Why is Polio Still a Problem in Pakistan? Blame the Taliban

A gunman shot a policeman protecting a group of female anti-polio health workers in Northern Pakistan on Wednesday, killing him and wounding one other. Pakistan is currently only one of three countries where cases of polio are still on the rise, the other two being Afghanistan and Nigeria. However, in all three countries, it is becoming increasingly difficult for health workers to administer vaccinations without endangering their own lives.

There has been no immediate claim of responsibility for the attack in Pakistan, but the Pakistani Taliban has continuously targeted health workers administering vaccinations in the past. They claim that the health workers are U.S. spies, and their suspicions were only deepened when, following the May 2011 raid, it was found out that the CIA had indeed used a Pakistani doctor to run a fake vaccination camp in order to gain access into Bin Laden's northern Pakistan compound.

The Taliban militants have increased attacks on health workers since, including an attack on five female Pakistani health workers late last year in December in Karachi, Pakistan's largest and currently most violent city, as they were waging their three-day national immunization campaign. The increased violence has made it increasingly more difficult for them to eradicate polio in the region without losing their own lives.

Similarly in Nigeria, anti-polio health workers have faced the same difficulties in administering vaccinations. Just in February, two radio journalists and a local cleric were charged for allegedly inciting violence and sparking the deaths of at least nine female workers who were gunned down while trying to administer the oral vaccinations. No group had claimed responsibility for the actual attack, but it was widely believed that the Boko Haram, a militant group who has been waging a guerrilla campaign across northern Nigeria, was responsible.

The Nigerian's suspicions against the polio vaccinations aren't vested in secret spies and intelligence as the Pakistani's. Instead, many northern Nigerians believe that the vaccine drops would sterilize young girls.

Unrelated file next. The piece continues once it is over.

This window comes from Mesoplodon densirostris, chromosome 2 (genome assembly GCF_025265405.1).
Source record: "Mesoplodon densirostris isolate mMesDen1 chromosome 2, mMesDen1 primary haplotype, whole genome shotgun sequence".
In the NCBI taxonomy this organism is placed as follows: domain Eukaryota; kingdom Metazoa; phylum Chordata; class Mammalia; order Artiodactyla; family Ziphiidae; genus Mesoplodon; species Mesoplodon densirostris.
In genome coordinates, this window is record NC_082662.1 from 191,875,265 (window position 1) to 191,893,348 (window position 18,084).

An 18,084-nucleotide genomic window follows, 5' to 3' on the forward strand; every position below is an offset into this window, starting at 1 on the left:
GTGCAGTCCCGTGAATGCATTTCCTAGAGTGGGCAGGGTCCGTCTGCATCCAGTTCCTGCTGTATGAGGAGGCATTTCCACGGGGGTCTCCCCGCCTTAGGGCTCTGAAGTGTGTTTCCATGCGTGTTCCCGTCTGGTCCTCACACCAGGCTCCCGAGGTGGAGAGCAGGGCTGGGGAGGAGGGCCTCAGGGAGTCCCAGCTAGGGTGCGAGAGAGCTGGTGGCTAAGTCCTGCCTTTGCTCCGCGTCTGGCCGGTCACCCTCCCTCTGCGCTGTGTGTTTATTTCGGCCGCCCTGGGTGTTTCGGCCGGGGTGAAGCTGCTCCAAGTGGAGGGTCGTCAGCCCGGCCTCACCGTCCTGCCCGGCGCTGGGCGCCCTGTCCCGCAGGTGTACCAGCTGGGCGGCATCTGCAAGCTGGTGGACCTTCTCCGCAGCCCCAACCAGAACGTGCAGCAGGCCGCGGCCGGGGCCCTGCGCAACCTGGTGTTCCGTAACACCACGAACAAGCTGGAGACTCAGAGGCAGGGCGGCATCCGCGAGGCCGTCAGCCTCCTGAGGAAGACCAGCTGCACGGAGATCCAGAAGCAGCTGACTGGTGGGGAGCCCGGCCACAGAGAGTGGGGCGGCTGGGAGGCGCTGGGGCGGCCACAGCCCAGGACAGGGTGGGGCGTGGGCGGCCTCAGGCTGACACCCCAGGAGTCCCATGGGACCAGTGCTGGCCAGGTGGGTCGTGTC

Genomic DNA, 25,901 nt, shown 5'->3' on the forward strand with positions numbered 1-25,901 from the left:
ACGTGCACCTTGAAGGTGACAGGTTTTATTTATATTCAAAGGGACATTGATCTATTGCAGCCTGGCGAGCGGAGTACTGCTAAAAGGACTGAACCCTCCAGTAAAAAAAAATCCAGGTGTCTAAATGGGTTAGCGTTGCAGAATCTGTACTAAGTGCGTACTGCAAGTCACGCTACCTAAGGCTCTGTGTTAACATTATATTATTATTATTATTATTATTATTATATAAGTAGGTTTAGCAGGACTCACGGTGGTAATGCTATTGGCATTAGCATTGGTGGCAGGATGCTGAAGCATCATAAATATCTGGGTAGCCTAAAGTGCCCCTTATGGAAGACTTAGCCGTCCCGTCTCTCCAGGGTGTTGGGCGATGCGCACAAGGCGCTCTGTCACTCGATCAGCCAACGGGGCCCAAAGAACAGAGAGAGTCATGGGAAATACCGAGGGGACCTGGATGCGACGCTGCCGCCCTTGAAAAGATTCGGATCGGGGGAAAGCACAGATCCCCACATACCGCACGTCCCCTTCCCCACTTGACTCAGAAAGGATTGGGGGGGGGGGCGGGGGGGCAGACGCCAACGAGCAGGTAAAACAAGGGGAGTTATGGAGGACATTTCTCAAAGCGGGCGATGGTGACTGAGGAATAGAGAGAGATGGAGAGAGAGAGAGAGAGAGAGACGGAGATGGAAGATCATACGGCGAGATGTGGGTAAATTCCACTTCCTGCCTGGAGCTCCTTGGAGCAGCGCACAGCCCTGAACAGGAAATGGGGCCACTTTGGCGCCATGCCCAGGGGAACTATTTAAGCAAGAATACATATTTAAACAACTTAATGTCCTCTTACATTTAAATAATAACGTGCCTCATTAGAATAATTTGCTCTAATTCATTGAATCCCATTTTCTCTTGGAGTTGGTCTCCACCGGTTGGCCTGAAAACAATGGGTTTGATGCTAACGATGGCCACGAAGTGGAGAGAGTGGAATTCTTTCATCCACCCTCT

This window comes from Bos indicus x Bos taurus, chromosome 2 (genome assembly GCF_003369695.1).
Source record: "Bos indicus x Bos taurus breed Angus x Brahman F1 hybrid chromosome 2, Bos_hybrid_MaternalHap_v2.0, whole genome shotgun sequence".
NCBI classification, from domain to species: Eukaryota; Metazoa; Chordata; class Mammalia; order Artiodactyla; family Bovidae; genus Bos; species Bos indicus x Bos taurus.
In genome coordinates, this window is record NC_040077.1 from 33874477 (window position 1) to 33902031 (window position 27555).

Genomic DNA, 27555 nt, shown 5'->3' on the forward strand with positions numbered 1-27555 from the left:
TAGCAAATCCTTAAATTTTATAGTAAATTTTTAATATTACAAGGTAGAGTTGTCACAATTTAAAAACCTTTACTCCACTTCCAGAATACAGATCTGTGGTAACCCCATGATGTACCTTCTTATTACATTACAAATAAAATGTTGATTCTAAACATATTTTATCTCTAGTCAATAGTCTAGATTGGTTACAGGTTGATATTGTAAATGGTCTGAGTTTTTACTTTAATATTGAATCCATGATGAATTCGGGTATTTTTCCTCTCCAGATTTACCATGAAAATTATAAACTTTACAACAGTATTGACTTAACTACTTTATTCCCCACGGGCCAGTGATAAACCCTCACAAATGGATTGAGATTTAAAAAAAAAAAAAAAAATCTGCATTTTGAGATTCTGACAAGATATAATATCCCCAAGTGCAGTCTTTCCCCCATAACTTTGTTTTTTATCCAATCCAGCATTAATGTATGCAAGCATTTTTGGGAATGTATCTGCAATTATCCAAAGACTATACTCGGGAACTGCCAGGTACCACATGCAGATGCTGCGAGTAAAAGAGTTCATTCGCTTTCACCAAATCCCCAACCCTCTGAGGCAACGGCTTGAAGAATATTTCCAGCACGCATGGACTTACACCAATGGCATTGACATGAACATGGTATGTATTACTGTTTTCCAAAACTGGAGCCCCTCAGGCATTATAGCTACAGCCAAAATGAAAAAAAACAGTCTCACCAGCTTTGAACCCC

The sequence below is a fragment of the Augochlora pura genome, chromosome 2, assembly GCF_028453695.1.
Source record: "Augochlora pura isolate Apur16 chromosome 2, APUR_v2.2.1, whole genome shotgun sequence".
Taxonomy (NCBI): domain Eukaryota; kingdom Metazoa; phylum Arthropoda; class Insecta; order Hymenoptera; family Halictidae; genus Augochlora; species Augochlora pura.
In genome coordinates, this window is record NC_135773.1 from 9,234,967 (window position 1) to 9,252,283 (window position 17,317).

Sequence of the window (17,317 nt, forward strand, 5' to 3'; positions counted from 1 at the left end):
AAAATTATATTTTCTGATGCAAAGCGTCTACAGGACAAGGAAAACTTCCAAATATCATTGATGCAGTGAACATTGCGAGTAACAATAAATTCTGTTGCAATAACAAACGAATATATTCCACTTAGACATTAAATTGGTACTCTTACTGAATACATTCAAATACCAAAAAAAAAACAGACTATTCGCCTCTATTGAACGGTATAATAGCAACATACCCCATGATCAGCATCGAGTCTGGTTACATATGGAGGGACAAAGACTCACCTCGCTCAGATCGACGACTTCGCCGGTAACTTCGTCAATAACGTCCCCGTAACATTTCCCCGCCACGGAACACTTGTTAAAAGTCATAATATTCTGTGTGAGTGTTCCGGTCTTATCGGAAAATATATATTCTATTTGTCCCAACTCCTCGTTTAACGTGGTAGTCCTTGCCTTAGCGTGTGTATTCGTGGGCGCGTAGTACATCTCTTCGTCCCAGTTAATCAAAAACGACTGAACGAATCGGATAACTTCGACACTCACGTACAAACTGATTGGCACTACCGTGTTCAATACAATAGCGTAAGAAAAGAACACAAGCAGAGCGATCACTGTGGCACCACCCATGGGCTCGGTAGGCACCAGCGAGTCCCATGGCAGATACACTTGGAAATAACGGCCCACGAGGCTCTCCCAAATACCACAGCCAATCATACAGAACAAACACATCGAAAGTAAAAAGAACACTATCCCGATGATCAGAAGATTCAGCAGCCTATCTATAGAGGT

These suspicions initially formed in 2003 when a Nigerian physician heading the Supreme Council for Shariah led people to believe that the vaccines were "corrupted and tainted by evildoers from America and their Western allies."

This type of fear-mongering by religious extremists and general distrust of the West and the U.S. has only made matters worse for children of these countries where vaccination is readily accessible via health workers, yet still nearly impossible to safely administer. According to the Global Polio Eradication Initiative, Nigeria saw 121 new cases of polio last year, in while Pakistan saw 58 and 37 in Afghanistan, and unless the governments of these countries effectively apprehend the militants and work to dispel the false beliefs regarding vaccinations, it is unlikely that these numbers will decrease in coming years. 

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Areej Elahi-Siddiqui

A Pakistani-American undergraduate student at the Seton Hall's School of Diplomacy and International Relations. She enjoys watching inordinate amounts of television, reading far too many books and drinking lots and lots of coffee.

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